For both farmers and monkeys, it's starting to pay off. A small group of farmers working with Peck's Proyecto Washu conservation team produced about five tons of cacao last year, says Peck's colleague, Nathaly Sylvana Urbina Bermudez, a native of Colombia. The farmers used to get about $1 per kilo, but now they are guaranteed $3.50 per kilo for the next three years, thanks to a deal between the conservation group and the French fair-trade chocolatier Bouga CacaO. Bouga takes the semi-finished chocolate and turns it into fine chocolate products.
NPR was able to get some of the 75 percent organic chocolate negro (dark organic chocolate) produced by Peck's conservation group. It sells for about $3 a bar and its packaging features an artist's rendering of the brown-headed spider monkey. The chocolate has a clean, mildly floral bite, with a slightly bitter aftertaste. A couple of squares would make a good after-dinner treat. It's not yet easy to buy, but the team is working on that, Peck says.
Meanwhile, the change in the Washu region is real. Whereas the farmers used to talk only of the poor price they received, they now swap success stories.
"They're kind of becoming experts in cacao. They have conversations about their quality. ... They used to do it just to live," says Urbina, who has lived and worked in the region for the past two years. "Now they can teach and they are experimenting," she adds.
And the monkeys?
Peck and his colleagues established a conservation lab in an area called the Tesoro Escondido Spider Monkey Reserve. As of this past June, the reserve had purchased 1,100 hectares of forest to preserve. Thanks to data from animal cams they have set up around the area and drones monitoring the farms, the scientists are optimistic about the monkeys' future.
"The chocolate is high quality," Peck says. "And its sale would support the conservation work of the Washu Project, once they have established a more solid commercial link for sales."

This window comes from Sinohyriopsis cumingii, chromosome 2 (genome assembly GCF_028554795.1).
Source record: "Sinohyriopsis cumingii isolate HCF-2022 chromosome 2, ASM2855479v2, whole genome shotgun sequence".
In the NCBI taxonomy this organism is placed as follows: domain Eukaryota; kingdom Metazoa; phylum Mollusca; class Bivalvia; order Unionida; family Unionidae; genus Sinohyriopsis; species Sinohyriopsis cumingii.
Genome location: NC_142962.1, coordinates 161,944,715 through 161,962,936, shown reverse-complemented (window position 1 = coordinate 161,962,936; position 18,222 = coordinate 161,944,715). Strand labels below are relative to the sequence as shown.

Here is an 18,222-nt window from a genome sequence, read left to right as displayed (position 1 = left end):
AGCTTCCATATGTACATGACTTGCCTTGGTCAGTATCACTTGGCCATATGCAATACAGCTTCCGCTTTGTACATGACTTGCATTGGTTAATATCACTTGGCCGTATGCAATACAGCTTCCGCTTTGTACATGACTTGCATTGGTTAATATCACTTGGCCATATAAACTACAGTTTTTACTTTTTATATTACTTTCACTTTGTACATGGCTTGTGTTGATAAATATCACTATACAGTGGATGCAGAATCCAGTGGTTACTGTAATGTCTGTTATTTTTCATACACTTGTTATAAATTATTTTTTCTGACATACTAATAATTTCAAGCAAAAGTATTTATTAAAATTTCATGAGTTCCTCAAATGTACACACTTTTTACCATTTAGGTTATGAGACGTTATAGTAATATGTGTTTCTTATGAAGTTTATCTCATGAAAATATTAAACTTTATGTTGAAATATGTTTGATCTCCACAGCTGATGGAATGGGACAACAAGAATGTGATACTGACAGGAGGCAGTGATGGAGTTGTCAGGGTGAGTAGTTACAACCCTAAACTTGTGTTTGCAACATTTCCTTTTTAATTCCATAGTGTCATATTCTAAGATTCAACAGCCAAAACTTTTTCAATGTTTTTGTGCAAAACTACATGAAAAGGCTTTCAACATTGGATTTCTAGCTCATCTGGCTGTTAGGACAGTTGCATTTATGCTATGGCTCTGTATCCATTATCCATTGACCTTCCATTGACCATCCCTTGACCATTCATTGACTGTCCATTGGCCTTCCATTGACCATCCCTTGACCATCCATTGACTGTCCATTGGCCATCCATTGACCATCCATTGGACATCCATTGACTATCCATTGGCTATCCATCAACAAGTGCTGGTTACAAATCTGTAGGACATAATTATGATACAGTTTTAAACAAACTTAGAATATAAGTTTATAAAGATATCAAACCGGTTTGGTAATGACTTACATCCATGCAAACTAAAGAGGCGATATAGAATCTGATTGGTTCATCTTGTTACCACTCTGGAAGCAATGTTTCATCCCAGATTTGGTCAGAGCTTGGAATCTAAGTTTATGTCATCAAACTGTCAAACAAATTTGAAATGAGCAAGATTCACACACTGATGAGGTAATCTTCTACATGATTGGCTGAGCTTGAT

The team may even venture into emerging markets for its chocolate.
"There is not a shade-grown component as yet, but that is something we would like to trial," says Peck.
Shade-grown cacao is a radically different operation. It can yield less cacao than from open fields, so it can be a tough sell to farmers. But it is more resilient to drastic weather conditions — the shade retains moisture and reduces weeds. And it leaves more trees standing for monkeys, birds and other animals, according to a 2012 study in Conservation Letters, a journal of the Society for Conservation Biology. Perhaps most important to farmers, shade-grown cacao may also fetch a higher price.
There are other benefits to raising awareness about the connection between human and monkey habitats. As the rain forest sustains the primates, the primates also sustain the forest, Peck says.
Spider monkeys in particular are important seed-spreaders in lowland forests like the Chocó. A study published this summer in the International Journal of Tropical Biology and Conservation looked at two different rain forest areas and found evidence suggesting that an area with more primates has richer and denser saplings.
"Maintaining intact wildlife populations, with special emphasis on primates due to their vulnerability and wide-ranging movements, appears to be necessary to maintain plant diversity in these forests," the study says.
Saving the monkeys, preserving the rain forest, and securing a good price for high-quality, eco-friendly chocolate? That seems like a recipe for a sweet victory.